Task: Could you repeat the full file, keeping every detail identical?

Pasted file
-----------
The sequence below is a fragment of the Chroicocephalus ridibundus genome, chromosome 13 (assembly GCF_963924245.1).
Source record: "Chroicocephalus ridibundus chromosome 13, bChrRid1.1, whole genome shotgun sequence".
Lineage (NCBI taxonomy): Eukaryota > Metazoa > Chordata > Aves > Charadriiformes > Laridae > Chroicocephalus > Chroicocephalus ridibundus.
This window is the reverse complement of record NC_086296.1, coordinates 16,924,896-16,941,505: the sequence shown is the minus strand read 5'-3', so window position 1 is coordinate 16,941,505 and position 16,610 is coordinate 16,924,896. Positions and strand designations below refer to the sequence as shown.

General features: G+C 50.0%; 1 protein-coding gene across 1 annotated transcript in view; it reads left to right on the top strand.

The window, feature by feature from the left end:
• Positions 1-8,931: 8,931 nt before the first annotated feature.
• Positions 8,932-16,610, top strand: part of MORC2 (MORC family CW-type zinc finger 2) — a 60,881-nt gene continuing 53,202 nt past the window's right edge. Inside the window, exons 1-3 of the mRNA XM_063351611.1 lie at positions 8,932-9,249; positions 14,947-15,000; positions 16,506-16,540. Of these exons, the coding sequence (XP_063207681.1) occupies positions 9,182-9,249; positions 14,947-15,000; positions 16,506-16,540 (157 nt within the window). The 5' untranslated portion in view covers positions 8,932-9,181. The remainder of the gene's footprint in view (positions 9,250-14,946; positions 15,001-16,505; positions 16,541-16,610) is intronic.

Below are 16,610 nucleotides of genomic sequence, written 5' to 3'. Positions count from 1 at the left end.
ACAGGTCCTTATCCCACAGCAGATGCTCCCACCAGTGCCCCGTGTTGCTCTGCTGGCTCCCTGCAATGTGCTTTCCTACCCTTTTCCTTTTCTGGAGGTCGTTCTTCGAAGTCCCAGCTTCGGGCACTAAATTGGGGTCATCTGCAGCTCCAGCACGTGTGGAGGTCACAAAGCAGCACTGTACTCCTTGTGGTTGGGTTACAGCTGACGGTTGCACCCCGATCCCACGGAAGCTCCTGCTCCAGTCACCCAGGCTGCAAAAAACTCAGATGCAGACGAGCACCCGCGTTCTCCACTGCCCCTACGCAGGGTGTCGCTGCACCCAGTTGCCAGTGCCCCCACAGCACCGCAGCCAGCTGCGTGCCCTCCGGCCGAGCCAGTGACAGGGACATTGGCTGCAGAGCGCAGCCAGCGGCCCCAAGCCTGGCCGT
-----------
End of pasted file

The sequence below is a fragment of the Chroicocephalus ridibundus genome, chromosome 13 (assembly GCF_963924245.1).
Source record: "Chroicocephalus ridibundus chromosome 13, bChrRid1.1, whole genome shotgun sequence".
Lineage (NCBI taxonomy): Eukaryota > Metazoa > Chordata > Aves > Charadriiformes > Laridae > Chroicocephalus > Chroicocephalus ridibundus.
This window is the reverse complement of record NC_086296.1, coordinates 16,924,896-16,941,505: the sequence shown is the minus strand read 5'-3', so window position 1 is coordinate 16,941,505 and position 16,610 is coordinate 16,924,896. Positions and strand designations below refer to the sequence as shown.

General features: G+C 50.0%; 1 protein-coding gene across 1 annotated transcript in view; it reads left to right on the top strand.

The window, feature by feature from the left end:
• Positions 1-8,931: 8,931 nt before the first annotated feature.
• Positions 8,932-16,610, top strand: part of MORC2 (MORC family CW-type zinc finger 2) — a 60,881-nt gene continuing 53,202 nt past the window's right edge. Inside the window, exons 1-3 of the mRNA XM_063351611.1 lie at positions 8,932-9,249; positions 14,947-15,000; positions 16,506-16,540. Of these exons, the coding sequence (XP_063207681.1) occupies positions 9,182-9,249; positions 14,947-15,000; positions 16,506-16,540 (157 nt within the window). The 5' untranslated portion in view covers positions 8,932-9,181. The remainder of the gene's footprint in view (positions 9,250-14,946; positions 15,001-16,505; positions 16,541-16,610) is intronic.

Below are 16,610 nucleotides of genomic sequence, written 5' to 3'. Positions count from 1 at the left end.
ACAGGTCCTTATCCCACAGCAGATGCTCCCACCAGTGCCCCGTGTTGCTCTGCTGGCTCCCTGCAATGTGCTTTCCTACCCTTTTCCTTTTCTGGAGGTCGTTCTTCGAAGTCCCAGCTTCGGGCACTAAATTGGGGTCATCTGCAGCTCCAGCACGTGTGGAGGTCACAAAGCAGCACTGTACTCCTTGTGGTTGGGTTACAGCTGACGGTTGCACCCCGATCCCACGGAAGCTCCTGCTCCAGTCACCCAGGCTGCAAAAAACTCAGATGCAGACGAGCACCCGCGTTCTCCACTGCCCCTACGCAGGGTGTCGCTGCACCCAGTTGCCAGTGCCCCCACAGCACCGCAGCCAGCTGCGTGCCCTCCGGCCGAGCCAGTGACAGGGACATTGGCTGCAGAGCGCAGCCAGCGGCCCCAAGCCTGGCCGT